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Rules for that End of Year Advocacy Wrap-Up Email

Updated: Feb 11

Ahh, the end-of-year advocacy email. It’s the perfect time to write a long message to volunteers covering everything you worked on this year. Maybe make it a chart and include bill numbers and lots of political jargon. Don’t leave out any state legislation either, regardless of where the volunteer lives. And remember to add that huge image of the advocacy team in their holiday sweaters at the top so volunteers have to scroll way down to see your fabulous chart.

Enough sarcasm? (Oh please tell me that you knew it was sarcasm.)

Yes, I do support organizations sending a wrap-up email to their volunteers. But, there are certain rules to doing it well:

🏅 Segment your list and create variants of the wrap-up email

All of your volunteers don’t want to hear about all of your issues. There is an easy way to know which issues your volunteers care about. They took action on them. If they ignored your six emails about raising the donut tax in Springfield, then they’re telling you they are not interested. And if they live in Idaho, they probably aren’t too interested in that South Carolina bill that only passed in the Assembly.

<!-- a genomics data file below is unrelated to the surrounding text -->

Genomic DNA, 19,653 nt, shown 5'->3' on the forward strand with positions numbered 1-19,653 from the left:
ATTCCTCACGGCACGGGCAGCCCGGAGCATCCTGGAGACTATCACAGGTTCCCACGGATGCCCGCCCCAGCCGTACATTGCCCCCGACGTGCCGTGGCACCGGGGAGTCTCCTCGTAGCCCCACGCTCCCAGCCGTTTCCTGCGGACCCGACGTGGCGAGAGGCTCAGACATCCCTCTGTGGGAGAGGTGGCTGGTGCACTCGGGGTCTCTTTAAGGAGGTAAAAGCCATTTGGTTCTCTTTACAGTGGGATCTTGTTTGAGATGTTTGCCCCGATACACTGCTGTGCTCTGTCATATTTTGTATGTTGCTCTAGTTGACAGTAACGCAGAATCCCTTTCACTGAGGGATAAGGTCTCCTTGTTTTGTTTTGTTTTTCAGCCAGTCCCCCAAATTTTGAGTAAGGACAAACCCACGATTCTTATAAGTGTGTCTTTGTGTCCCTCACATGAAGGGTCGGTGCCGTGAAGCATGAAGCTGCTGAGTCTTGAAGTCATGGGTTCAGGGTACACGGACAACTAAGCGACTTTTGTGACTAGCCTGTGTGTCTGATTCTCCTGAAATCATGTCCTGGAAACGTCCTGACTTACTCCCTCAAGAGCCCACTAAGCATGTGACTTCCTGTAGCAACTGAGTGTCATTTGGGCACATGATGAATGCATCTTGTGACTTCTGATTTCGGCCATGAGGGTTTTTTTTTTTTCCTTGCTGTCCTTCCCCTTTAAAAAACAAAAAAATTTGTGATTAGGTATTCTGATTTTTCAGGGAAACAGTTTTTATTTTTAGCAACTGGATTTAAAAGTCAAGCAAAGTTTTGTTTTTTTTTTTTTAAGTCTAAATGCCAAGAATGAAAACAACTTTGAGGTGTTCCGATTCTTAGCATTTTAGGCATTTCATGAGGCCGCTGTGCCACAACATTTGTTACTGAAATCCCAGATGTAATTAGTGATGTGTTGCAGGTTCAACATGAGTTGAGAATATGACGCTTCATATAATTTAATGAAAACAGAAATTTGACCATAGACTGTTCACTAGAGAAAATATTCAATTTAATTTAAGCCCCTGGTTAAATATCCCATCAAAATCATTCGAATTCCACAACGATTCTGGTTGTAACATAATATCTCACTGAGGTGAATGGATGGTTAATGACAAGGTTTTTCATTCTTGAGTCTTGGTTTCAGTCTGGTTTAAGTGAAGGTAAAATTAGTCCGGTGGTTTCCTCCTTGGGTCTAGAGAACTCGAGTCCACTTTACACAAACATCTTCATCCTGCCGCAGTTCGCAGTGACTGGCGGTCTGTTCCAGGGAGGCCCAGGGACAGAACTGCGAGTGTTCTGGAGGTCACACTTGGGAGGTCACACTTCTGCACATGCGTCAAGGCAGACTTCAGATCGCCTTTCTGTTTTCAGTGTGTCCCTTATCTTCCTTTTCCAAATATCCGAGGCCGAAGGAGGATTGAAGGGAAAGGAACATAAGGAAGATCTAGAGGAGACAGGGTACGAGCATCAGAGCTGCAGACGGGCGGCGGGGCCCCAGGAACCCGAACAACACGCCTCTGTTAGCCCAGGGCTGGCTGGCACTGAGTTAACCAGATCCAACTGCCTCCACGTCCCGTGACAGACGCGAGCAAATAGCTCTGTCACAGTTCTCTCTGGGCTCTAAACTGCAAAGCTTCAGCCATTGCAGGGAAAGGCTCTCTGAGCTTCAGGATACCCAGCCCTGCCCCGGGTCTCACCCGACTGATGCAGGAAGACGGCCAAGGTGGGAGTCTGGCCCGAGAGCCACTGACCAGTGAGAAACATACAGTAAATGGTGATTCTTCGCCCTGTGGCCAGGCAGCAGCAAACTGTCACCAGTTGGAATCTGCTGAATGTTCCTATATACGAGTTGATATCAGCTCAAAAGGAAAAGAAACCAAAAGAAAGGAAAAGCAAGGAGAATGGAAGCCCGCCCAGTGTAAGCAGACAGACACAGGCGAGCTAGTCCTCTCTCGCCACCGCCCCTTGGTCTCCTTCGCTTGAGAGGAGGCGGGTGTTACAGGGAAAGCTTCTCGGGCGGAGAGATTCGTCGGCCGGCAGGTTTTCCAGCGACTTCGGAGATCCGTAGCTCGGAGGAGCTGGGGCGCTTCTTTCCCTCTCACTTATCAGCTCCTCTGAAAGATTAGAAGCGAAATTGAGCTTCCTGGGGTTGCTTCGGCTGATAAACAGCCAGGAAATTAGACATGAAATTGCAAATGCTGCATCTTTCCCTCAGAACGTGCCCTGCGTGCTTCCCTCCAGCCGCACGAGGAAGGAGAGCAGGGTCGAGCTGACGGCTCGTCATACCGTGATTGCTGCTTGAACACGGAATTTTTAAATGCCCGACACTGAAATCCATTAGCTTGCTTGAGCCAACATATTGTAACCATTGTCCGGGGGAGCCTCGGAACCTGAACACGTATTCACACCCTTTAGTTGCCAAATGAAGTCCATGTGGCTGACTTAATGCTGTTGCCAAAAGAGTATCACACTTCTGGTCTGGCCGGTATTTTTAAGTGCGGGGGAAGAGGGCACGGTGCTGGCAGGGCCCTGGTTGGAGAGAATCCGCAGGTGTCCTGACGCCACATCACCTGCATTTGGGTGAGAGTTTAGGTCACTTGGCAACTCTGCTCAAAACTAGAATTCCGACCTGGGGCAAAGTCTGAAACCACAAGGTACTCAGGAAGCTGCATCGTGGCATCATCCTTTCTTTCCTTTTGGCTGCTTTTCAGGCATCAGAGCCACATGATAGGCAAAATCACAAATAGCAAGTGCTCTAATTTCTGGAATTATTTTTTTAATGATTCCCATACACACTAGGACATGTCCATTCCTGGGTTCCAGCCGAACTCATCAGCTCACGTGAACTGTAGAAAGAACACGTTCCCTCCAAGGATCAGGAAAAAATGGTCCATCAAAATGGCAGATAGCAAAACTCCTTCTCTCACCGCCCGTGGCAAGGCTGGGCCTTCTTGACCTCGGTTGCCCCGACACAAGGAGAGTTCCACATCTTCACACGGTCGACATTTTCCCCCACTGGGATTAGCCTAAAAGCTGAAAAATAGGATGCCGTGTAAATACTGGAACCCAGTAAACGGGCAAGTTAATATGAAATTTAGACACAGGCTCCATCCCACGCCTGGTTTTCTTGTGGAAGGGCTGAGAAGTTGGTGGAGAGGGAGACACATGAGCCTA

🏅 Talk wins AND losses

Everyone likes to celebrate wins. And you should. But, as someone who spent years being responsible for building lists and activating volunteers, I love losses. When managed properly, losses are highly effective motivators for driving future engagement.

🏅 Make an ask

Don’t just provide your update and close with “Happy Holidays.” Ask your list to do something – share on social media, commit to a January activity or make an advocacy-centric resolution.

Celebrate all you accomplished this year and rejoice in the policy opportunities the new year will bring. Just be sure to do so in a way that is highly relevant and compelling to your volunteers. After all, some of us actually like donuts.


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